The Boston Globe | Abuse in the Catholic Church


Lay group calls for unity, respect for church rules

By Peter Demarco, Globe Correspondent, 11/17/2002

SHERBORN - The 60 or so men and women who gathered at St. Theresa's Church yesterday for prayer and an open dialogue about the turmoil in the Catholic Church were in some ways as frustrated as those who have held picket signs and chanted into megaphones against Cardinal Bernard F. Law.

They harbored many of the same concerns as Voice of the Faithful and the other groups that are pressing for change within the church.

But instead of harsh words, angry voices, and condemnation of Law, those who attended the inaugural meeting of the Parish Leadership Forum spoke only of unity and collectedness and the importance of respecting local pastors and the church's hierarchy.

The best way to bring about reform, the attendees said, is to strengthen the church by working within its established rules, not clamoring for new ones.

"I used to work for W. R. Grace. Everyone asked me, `How could you work for a company that pollutes?"' said one Catholic who did not wish to give his name. "I would tell them that if there were no good people working for the company, there could be no change."

Though yesterday marked the first meeting of the Parish Leadership Forum, its roots can be traced to last spring, when the group was called the Association of Parish Pastoral Councils. The association eventually dissolved under pressure from Bishop Walter J. Edyvean, Law's top aide, who said the group might be "divisive."

This summer, David W. Zizik, a lay member at St. Theresa's involved in the association, revived the group and worked closely with archdiocese leaders to win their support.

The archdiocese has scarcely acknowledged Voice of the Faithful. In contrast, the Rev. Robert McMillan of the archdiocese's Office for Planning and Research, attended yesterday's meeting and was active in the small-group discussions.

"This group comes from the point of view that they are used to working with parish priests. By working within the hierarchy -- that's how the church most fruitfully operates," McMillan said.

Zizik said his group's main goal is to establish interparish dialogues among the state's more than 360 parishes about a variety of issues affecting the church, from financial concerns to the best way to form a new Catholic Youth Organization.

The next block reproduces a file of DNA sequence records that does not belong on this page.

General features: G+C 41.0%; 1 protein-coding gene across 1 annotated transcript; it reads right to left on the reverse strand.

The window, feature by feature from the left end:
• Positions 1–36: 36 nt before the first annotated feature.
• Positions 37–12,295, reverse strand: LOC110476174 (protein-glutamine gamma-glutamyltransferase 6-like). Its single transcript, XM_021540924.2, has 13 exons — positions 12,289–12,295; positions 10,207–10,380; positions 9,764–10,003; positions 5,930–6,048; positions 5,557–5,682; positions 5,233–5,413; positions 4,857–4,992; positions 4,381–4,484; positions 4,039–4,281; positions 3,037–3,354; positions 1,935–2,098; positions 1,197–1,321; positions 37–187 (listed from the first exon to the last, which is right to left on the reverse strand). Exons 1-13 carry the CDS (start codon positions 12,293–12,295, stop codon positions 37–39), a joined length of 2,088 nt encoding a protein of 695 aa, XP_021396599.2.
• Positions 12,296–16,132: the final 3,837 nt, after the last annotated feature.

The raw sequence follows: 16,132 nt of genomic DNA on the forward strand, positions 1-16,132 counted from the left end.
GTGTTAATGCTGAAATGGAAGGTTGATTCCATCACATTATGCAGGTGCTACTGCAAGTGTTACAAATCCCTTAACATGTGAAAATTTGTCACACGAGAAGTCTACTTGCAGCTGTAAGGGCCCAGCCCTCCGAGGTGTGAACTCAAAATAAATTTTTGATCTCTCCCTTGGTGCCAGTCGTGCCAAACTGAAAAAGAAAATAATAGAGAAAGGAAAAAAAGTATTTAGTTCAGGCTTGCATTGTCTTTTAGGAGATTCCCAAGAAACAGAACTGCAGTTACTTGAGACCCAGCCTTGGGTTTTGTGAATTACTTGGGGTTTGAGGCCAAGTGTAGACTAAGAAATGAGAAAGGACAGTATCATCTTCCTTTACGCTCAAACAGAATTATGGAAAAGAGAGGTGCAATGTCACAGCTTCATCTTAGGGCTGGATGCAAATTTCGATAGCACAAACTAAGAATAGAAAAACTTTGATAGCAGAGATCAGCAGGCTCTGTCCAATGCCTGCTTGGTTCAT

"We are independent of Voice of the Faithful. We view what we are doing as complementary, but our point is really not to develop a new structure," he said. "What we want to do is get the archdiocese moving at the parish level and get people back in church."

After an opening prayer and the lighting of dozens of thin candles whose flames seemed to blend into one, signifying the unity of the church, the Rev. Paul Ritt, pastor of St. Theresa's, spoke about the laity's role in decision-making within the church according to church teachings.

"The laity have the right and duty to bring their views of the church to their pastors ... with the proper respect," he said.

After Ritt's speech, the attendees, who hailed from parishes mostly in the Natick-Framingham area, broke into discussion groups focusing on evangelization, finances, youth involvement, and parish participation.

Some attendees said they were not convinced that the forum's format would bring about change. "I need all this to percolate for a while," said one. Another said he still believed that Law should step down, but most were positive about the group's mission.

"If you want to communicate with the church, you have to talk to them on their own grounds," said Richard Stack, a parishioner from St. Ann's of Wayland. "You have to work within the church because it is your church. If you're not in it, then you're outside it."

This story ran on page B8 of the Boston Globe on 11/17/2002.
© Copyright 2002 Globe Newspaper Company.

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